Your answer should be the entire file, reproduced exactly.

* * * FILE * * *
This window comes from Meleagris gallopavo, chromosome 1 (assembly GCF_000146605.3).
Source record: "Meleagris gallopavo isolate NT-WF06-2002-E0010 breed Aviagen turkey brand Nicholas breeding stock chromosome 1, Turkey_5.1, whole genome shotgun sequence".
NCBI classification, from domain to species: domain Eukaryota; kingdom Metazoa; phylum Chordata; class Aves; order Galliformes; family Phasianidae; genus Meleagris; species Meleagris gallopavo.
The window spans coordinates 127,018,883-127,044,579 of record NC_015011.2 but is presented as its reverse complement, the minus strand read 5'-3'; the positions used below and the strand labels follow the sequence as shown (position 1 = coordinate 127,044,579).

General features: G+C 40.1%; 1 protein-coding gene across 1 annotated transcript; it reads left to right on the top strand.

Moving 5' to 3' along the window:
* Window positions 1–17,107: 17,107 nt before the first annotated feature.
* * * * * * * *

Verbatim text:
This window comes from Meleagris gallopavo, chromosome 1 (assembly GCF_000146605.3).
Source record: "Meleagris gallopavo isolate NT-WF06-2002-E0010 breed Aviagen turkey brand Nicholas breeding stock chromosome 1, Turkey_5.1, whole genome shotgun sequence".
NCBI classification, from domain to species: domain Eukaryota; kingdom Metazoa; phylum Chordata; class Aves; order Galliformes; family Phasianidae; genus Meleagris; species Meleagris gallopavo.
The window spans coordinates 127,018,883-127,044,579 of record NC_015011.2 but is presented as its reverse complement, the minus strand read 5'-3'; the positions used below and the strand labels follow the sequence as shown (position 1 = coordinate 127,044,579).

General features: G+C 40.1%; 1 protein-coding gene across 1 annotated transcript; it reads left to right on the top strand.

Moving 5' to 3' along the window:
* Window positions 1–17,107: 17,107 nt before the first annotated feature.